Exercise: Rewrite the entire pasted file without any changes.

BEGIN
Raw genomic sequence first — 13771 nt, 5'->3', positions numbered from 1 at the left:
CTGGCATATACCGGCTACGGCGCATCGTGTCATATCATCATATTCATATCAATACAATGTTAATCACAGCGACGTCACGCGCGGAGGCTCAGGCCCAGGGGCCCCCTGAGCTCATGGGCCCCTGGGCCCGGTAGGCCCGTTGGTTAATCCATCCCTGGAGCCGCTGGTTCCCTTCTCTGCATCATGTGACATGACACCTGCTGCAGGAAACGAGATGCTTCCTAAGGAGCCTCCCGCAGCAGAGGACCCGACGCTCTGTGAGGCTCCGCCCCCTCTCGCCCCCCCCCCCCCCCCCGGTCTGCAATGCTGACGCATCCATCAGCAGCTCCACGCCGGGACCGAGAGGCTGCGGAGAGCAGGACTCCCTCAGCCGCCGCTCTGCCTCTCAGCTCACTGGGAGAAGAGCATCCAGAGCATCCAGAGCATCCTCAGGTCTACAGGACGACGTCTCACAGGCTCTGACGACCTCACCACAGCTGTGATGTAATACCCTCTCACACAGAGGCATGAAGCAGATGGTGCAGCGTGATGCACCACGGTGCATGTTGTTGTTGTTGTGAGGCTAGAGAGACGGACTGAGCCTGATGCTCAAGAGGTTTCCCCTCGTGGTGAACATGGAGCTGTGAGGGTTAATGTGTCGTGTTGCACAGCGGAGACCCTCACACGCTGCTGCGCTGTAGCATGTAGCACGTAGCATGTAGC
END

Raw genomic sequence first — 13771 nt, 5'->3', positions numbered from 1 at the left:
CTGGCATATACCGGCTACGGCGCATCGTGTCATATCATCATATTCATATCAATACAATGTTAATCACAGCGACGTCACGCGCGGAGGCTCAGGCCCAGGGGCCCCCTGAGCTCATGGGCCCCTGGGCCCGGTAGGCCCGTTGGTTAATCCATCCCTGGAGCCGCTGGTTCCCTTCTCTGCATCATGTGACATGACACCTGCTGCAGGAAACGAGATGCTTCCTAAGGAGCCTCCCGCAGCAGAGGACCCGACGCTCTGTGAGGCTCCGCCCCCTCTCGCCCCCCCCCCCCCCCCCGGTCTGCAATGCTGACGCATCCATCAGCAGCTCCACGCCGGGACCGAGAGGCTGCGGAGAGCAGGACTCCCTCAGCCGCCGCTCTGCCTCTCAGCTCACTGGGAGAAGAGCATCCAGAGCATCCAGAGCATCCTCAGGTCTACAGGACGACGTCTCACAGGCTCTGACGACCTCACCACAGCTGTGATGTAATACCCTCTCACACAGAGGCATGAAGCAGATGGTGCAGCGTGATGCACCACGGTGCATGTTGTTGTTGTTGTGAGGCTAGAGAGACGGACTGAGCCTGATGCTCAAGAGGTTTCCCCTCGTGGTGAACATGGAGCTGTGAGGGTTAATGTGTCGTGTTGCACAGCGGAGACCCTCACACGCTGCTGCGCTGTAGCATGTAGCACGTAGCATGTAGC